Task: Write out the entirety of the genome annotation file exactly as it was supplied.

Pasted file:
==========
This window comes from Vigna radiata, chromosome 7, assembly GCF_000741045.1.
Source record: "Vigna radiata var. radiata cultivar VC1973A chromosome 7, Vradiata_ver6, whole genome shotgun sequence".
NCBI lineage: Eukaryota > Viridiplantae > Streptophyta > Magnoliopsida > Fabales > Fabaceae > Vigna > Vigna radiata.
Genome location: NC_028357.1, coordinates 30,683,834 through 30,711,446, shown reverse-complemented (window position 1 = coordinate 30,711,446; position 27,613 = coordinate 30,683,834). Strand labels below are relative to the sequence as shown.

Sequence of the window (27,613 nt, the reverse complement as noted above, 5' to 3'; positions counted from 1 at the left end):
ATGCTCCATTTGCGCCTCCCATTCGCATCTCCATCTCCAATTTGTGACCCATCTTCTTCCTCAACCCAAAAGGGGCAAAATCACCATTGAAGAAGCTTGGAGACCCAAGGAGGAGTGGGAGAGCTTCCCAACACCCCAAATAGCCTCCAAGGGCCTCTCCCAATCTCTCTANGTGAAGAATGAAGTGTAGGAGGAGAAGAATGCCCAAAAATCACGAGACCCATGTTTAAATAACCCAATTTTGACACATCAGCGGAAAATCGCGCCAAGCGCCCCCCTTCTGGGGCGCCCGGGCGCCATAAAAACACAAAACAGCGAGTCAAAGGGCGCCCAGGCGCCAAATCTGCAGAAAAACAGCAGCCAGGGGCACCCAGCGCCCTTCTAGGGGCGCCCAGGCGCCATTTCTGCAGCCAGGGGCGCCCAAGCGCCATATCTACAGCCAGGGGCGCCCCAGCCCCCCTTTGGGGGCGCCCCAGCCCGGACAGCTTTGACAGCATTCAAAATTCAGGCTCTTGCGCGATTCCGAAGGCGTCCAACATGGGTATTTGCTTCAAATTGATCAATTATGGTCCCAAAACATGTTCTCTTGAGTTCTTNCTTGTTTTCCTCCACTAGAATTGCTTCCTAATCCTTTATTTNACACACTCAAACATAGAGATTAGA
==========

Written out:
This window comes from Vigna radiata, chromosome 7, assembly GCF_000741045.1.
Source record: "Vigna radiata var. radiata cultivar VC1973A chromosome 7, Vradiata_ver6, whole genome shotgun sequence".
NCBI lineage: Eukaryota > Viridiplantae > Streptophyta > Magnoliopsida > Fabales > Fabaceae > Vigna > Vigna radiata.
Genome location: NC_028357.1, coordinates 30,683,834 through 30,711,446, shown reverse-complemented (window position 1 = coordinate 30,711,446; position 27,613 = coordinate 30,683,834). Strand labels below are relative to the sequence as shown.

Sequence of the window (27,613 nt, the reverse complement as noted above, 5' to 3'; positions counted from 1 at the left end):
ATGCTCCATTTGCGCCTCCCATTCGCATCTCCATCTCCAATTTGTGACCCATCTTCTTCCTCAACCCAAAAGGGGCAAAATCACCATTGAAGAAGCTTGGAGACCCAAGGAGGAGTGGGAGAGCTTCCCAACACCCCAAATAGCCTCCAAGGGCCTCTCCCAATCTCTCTANGTGAAGAATGAAGTGTAGGAGGAGAAGAATGCCCAAAAATCACGAGACCCATGTTTAAATAACCCAATTTTGACACATCAGCGGAAAATCGCGCCAAGCGCCCCCCTTCTGGGGCGCCCGGGCGCCATAAAAACACAAAACAGCGAGTCAAAGGGCGCCCAGGCGCCAAATCTGCAGAAAAACAGCAGCCAGGGGCACCCAGCGCCCTTCTAGGGGCGCCCAGGCGCCATTTCTGCAGCCAGGGGCGCCCAAGCGCCATATCTACAGCCAGGGGCGCCCCAGCCCCCCTTTGGGGGCGCCCCAGCCCGGACAGCTTTGACAGCATTCAAAATTCAGGCTCTTGCGCGATTCCGAAGGCGTCCAACATGGGTATTTGCTTCAAATTGATCAATTATGGTCCCAAAACATGTTCTCTTGAGTTCTTNCTTGTTTTCCTCCACTAGAATTGCTTCCTAATCCTTTATTTNACACACTCAAACATAGAGATTAGA